The 12 Way Mirror Project



Title: 12 Way Mirror
Type: Interactive Installation
Designer: Lida Theodorou
Installation Location: Playn eyewear at Boxpark pop-up mall, Shoreditch
Dates: 25th-26th July and again on the 1st-2nd August 2014 between 11am and 7pm.


In this day and age of social media and hyper connectivity, interactive installations have become increasingly popular as innovative ways to involve and engage with target demographics. As art installations, social experiments or marketing campaigns, interactive projects are broad enough to encompass a diverse range of applications including – but not limited to – dispersal of information, multimedia entertainment, education, or user data collection.

As part of a collaborative initiative between Queen Mary University of London’s Media and Arts Technology Programme and INITION, ambitious QMUL PhD student Lida Theodorou has created an innovative window installation which uses kinetic and tracking technology to gather data on the behavioural patterns of participants of interactive window displays

As part of Theodorou’s research, she explored various examples of existing interactive installations projects to discern which best integrated a social or collaborative element, rather than single-user projects like mobile apps.

Here’s the interactive installation in action


The project, on display at the Playn optical store in the Boxpark pop-up mall in Shoreditch, is comprised of a kinetic wall of 12 individual rectangular mirrors and a camera which uses a face-tracking algorithm to detect the faces of passers-by. When a person interacts with the installation, the wall of mirrors follows and replicates the direction of movement of their face.

Whilst the camera films the interactions, the software linked to the kinetic wall will collect the relevant behavioural data and assess the unique ways participants engage with the display. The data will then be used to evaluate how better to attract and maintain the attention of passers-by – especially in busy locations like airports, shopping centres and transit areas.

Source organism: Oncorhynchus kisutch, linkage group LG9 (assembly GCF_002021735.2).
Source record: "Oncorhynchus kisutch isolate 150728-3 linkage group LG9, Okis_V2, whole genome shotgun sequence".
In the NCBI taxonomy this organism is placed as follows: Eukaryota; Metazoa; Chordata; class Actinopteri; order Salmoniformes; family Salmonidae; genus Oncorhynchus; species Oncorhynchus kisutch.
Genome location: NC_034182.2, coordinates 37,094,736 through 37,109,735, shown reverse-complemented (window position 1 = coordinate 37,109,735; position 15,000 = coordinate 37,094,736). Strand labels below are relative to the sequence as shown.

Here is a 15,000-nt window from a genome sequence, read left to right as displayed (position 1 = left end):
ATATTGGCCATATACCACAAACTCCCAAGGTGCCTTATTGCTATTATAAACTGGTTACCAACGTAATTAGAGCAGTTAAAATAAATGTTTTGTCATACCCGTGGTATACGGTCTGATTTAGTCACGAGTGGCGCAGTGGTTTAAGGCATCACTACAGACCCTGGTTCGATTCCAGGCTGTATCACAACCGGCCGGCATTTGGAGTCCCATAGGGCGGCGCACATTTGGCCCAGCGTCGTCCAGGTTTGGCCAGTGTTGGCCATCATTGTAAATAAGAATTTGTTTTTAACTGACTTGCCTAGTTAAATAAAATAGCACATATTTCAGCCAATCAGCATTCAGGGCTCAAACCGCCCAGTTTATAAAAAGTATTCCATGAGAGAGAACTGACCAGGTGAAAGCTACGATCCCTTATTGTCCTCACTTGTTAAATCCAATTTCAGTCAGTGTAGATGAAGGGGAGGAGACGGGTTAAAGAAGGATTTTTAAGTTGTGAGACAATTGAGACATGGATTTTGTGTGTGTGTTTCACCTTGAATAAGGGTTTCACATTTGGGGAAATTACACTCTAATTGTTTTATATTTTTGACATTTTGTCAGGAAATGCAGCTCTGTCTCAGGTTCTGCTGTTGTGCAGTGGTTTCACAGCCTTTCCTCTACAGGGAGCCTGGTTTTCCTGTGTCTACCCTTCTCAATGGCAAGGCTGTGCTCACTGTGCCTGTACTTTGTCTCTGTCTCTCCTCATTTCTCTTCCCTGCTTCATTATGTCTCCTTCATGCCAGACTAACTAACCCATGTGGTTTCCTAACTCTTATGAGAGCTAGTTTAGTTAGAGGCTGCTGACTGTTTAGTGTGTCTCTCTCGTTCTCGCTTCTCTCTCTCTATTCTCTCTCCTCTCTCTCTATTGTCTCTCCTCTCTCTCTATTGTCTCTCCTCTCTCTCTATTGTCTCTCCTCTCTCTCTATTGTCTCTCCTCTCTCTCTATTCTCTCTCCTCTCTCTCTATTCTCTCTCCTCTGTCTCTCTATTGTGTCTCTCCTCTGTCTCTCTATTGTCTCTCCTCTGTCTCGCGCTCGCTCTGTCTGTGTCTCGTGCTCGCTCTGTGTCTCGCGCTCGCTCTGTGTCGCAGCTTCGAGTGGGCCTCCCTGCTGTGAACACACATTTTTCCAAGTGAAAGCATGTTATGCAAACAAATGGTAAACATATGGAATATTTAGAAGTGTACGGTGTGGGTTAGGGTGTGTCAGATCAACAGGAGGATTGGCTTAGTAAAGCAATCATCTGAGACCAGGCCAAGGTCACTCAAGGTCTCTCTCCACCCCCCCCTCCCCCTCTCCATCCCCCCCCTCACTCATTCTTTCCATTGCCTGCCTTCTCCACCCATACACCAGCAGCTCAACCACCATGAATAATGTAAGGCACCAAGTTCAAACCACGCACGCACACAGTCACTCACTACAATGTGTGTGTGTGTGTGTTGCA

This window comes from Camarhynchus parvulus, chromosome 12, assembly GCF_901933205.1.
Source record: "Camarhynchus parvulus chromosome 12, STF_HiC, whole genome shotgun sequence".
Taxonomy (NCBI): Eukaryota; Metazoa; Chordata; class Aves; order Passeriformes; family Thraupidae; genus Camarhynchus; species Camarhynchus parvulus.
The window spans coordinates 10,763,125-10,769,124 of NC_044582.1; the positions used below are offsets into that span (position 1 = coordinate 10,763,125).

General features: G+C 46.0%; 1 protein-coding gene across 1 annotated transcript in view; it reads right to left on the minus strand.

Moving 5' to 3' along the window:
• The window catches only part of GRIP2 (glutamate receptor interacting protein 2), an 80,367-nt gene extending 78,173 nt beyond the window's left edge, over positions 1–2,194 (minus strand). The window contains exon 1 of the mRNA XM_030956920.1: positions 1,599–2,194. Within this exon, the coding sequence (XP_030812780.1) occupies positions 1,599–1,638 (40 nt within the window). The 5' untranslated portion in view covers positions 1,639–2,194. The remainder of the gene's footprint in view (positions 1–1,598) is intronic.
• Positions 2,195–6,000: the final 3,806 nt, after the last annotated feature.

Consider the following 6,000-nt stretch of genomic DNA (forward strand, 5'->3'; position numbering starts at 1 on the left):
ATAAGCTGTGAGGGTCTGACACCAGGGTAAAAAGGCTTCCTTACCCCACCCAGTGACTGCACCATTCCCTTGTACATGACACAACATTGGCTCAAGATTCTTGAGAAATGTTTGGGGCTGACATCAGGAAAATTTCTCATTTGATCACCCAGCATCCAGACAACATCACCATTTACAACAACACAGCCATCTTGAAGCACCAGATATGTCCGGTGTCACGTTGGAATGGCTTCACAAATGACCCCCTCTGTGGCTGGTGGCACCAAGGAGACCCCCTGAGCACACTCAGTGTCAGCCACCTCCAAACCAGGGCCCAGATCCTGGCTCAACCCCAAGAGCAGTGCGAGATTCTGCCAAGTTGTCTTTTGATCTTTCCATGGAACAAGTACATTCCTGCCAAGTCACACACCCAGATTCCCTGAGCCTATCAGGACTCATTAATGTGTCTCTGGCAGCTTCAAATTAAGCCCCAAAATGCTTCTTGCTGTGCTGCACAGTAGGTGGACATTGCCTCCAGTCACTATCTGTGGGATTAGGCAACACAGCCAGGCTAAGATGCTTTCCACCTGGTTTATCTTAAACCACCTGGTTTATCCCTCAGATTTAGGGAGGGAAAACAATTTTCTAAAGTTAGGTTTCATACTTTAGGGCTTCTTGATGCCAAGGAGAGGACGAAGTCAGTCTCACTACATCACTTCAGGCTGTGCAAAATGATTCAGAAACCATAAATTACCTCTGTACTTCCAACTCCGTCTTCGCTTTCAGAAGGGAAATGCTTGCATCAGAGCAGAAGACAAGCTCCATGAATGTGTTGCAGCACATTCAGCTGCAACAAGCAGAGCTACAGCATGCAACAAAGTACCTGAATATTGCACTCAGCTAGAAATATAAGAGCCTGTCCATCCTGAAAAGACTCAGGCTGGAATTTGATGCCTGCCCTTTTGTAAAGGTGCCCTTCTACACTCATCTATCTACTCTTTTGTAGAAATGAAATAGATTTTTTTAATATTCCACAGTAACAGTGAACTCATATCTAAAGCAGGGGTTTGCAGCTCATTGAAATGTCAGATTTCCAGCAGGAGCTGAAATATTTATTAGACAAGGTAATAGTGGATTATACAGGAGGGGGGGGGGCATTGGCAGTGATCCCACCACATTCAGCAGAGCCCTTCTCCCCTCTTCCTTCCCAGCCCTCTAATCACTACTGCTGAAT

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“This project with Inition is an exciting exploration of new possibilities for interactive window displays. People often glance at themselves in shop windows as they pass; with this installation the window looks back at them,” – Pat Healey, Co-Director of Media and Arts Technology Programme, Queen Mary University of London.

“Adding interactivity to window displays to make them more engaging is something Inition work on for many of our customers. We’re especially excited for this installation which uses face tracking and arrays of servo controlled mirrors to play with the way viewers see themselves. Inition is excited to be hosting PhD students from QMULs creative technology course because, working collaboratively, we are able to explore a more diverse future of technological interaction,” – Stuart Cupit, Co-Founder, INITION.

“We are super excited about hosting Lida’s installation at our Showroom. The playful elements coupled with the high tech approach to the interactive mirrors, perfectly reflect our core values at PLAYN Eyewear. We can’t wait to see how our customers react and interact.” – Tess Alshibaya, PLAYN UK

“This is an experimental installation within the framework of my PhD. I am waiting with great anticipation the reactions of the viewers!” – Lida Theodorou, Designer


Boxpark pop-up mall’s website
Playn UK Facebook
Playn UK Twitter


Lida studied Applied mathematics in the University of Crete, in Greece. In 2012 she qualified with an MSc in Adaptive Architecture and Computation from the Bartlett School of Graduate studies, University College London. Following this, she worked in a small design company in London participating in the construction of an interactive installation and also cooperated with an architectural office in Greece, in the design of a parametric shelter for an architectural competition in Cyprus. Her research interests vary from interactive environments, to applications of technology for performance and installation, and from adaptive structures to biomimicry in design and architecture. She is currently a PhD researcher in Media Arts Technology at Queen Mary University of London.